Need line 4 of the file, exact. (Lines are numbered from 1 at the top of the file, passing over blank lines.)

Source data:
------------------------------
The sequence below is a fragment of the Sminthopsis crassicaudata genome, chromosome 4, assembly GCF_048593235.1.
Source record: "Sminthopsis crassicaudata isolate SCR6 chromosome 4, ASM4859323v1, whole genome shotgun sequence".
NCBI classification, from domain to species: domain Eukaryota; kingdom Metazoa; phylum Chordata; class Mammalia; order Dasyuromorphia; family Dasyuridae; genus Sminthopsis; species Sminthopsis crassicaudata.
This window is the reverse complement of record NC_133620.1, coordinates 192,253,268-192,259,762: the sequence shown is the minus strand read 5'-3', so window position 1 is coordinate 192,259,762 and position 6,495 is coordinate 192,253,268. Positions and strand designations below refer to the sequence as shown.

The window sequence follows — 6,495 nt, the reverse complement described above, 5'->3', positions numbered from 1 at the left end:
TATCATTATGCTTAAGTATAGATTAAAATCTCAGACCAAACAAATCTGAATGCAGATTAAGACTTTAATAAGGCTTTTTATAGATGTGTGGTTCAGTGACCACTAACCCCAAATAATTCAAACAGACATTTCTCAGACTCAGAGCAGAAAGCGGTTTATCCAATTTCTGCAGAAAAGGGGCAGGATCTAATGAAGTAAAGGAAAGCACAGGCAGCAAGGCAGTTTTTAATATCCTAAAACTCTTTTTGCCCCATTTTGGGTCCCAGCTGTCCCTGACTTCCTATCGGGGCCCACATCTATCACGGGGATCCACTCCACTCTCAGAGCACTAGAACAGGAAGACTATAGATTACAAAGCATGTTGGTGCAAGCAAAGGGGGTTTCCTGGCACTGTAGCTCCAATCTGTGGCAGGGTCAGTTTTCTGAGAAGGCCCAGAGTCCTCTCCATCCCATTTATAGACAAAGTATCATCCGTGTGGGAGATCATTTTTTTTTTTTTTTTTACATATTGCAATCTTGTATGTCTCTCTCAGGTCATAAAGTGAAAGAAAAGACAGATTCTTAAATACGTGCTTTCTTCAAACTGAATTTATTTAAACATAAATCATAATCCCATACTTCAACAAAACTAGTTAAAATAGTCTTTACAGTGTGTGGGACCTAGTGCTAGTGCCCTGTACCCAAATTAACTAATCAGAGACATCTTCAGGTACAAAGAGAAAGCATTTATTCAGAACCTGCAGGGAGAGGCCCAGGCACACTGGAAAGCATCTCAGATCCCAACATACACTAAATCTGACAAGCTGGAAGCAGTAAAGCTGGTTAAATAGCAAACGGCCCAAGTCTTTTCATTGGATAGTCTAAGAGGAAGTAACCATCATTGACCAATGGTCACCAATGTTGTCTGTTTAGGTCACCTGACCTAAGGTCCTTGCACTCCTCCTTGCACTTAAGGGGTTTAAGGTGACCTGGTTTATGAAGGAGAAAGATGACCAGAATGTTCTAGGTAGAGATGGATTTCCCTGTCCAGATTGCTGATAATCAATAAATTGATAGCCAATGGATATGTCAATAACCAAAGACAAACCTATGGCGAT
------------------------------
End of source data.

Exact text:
This window is the reverse complement of record NC_133620.1, coordinates 192,253,268-192,259,762: the sequence shown is the minus strand read 5'-3', so window position 1 is coordinate 192,259,762 and position 6,495 is coordinate 192,253,268. Positions and strand designations below refer to the sequence as shown.